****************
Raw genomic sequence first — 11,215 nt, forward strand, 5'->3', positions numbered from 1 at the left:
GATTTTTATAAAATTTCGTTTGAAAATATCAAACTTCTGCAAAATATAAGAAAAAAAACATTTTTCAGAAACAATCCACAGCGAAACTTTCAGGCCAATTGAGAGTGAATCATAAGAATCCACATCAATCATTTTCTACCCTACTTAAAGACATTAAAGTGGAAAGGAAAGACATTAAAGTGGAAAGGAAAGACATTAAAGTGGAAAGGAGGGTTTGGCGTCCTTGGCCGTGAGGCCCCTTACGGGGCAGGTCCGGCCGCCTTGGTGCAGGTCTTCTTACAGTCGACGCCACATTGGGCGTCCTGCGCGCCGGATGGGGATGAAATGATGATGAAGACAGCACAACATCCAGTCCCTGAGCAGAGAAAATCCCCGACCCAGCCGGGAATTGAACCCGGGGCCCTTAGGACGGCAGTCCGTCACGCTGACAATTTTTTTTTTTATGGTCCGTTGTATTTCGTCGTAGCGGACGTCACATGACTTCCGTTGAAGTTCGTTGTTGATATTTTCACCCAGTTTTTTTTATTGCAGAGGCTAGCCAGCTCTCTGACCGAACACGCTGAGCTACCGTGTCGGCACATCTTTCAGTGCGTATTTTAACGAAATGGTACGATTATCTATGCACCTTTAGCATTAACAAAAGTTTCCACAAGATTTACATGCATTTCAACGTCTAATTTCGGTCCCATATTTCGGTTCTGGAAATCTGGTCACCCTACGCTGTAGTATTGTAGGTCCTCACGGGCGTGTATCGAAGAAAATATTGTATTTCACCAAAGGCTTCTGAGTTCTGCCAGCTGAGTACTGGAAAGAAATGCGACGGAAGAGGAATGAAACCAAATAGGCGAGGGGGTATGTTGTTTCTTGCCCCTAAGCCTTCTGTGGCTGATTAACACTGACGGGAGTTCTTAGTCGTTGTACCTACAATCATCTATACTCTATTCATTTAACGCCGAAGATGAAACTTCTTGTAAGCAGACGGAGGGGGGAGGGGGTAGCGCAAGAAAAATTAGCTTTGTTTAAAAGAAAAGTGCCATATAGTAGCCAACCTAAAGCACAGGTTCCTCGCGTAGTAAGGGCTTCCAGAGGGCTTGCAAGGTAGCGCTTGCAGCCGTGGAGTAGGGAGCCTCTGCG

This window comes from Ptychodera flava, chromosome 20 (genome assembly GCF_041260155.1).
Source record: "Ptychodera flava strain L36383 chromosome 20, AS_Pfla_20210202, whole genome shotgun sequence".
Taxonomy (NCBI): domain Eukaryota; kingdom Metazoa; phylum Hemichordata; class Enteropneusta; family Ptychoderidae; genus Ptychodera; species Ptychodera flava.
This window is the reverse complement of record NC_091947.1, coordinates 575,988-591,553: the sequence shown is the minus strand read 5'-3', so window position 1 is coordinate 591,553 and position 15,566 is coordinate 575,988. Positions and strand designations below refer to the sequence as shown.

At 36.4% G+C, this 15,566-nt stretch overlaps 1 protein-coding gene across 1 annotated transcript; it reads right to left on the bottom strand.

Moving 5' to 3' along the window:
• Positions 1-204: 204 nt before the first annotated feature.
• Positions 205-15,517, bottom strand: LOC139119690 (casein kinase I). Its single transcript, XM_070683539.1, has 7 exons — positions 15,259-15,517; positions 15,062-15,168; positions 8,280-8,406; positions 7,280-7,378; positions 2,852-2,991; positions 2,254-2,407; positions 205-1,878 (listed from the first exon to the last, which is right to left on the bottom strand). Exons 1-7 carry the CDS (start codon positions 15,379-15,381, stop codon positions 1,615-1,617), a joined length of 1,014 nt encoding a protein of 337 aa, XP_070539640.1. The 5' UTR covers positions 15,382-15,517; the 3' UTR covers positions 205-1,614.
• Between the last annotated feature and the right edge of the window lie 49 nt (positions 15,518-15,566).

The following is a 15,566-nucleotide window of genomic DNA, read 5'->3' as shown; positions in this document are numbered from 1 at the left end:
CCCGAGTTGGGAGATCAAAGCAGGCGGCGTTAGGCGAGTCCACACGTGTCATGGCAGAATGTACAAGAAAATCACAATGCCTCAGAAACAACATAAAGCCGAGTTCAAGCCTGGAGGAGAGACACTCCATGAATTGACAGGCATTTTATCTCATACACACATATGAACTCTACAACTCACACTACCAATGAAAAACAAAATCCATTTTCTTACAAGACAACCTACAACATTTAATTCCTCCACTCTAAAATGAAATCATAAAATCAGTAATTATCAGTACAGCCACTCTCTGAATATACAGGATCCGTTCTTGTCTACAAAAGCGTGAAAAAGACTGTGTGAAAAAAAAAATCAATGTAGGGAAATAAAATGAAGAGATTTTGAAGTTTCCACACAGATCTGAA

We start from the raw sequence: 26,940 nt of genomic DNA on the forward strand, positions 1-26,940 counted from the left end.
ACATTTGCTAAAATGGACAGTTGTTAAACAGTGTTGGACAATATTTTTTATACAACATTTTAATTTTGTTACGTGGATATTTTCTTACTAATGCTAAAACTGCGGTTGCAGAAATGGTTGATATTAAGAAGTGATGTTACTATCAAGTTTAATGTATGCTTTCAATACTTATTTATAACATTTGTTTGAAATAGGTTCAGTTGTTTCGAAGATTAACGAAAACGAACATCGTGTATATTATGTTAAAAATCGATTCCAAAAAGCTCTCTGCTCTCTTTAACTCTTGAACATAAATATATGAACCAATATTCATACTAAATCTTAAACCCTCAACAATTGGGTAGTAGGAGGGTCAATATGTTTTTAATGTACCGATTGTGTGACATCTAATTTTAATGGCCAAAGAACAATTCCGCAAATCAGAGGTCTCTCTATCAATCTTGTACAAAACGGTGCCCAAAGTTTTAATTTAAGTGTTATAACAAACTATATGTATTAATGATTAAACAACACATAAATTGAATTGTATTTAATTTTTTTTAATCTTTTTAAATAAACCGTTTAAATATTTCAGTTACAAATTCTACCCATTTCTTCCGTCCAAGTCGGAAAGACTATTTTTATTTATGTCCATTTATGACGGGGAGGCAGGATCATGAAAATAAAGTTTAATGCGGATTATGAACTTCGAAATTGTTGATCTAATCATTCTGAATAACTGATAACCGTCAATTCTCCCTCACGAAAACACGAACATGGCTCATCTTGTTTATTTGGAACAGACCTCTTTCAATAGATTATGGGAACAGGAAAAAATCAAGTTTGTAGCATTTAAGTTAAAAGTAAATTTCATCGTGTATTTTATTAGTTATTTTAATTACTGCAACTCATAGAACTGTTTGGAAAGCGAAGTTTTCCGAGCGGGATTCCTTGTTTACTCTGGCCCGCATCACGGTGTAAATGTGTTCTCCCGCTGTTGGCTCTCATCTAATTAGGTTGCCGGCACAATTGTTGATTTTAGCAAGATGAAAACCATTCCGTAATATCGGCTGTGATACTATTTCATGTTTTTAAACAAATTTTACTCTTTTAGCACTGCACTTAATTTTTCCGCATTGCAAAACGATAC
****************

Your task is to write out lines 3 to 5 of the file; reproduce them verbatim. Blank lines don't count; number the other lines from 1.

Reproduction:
This window comes from Ptychodera flava, chromosome 20 (genome assembly GCF_041260155.1).
Source record: "Ptychodera flava strain L36383 chromosome 20, AS_Pfla_20210202, whole genome shotgun sequence".
Taxonomy (NCBI): domain Eukaryota; kingdom Metazoa; phylum Hemichordata; class Enteropneusta; family Ptychoderidae; genus Ptychodera; species Ptychodera flava.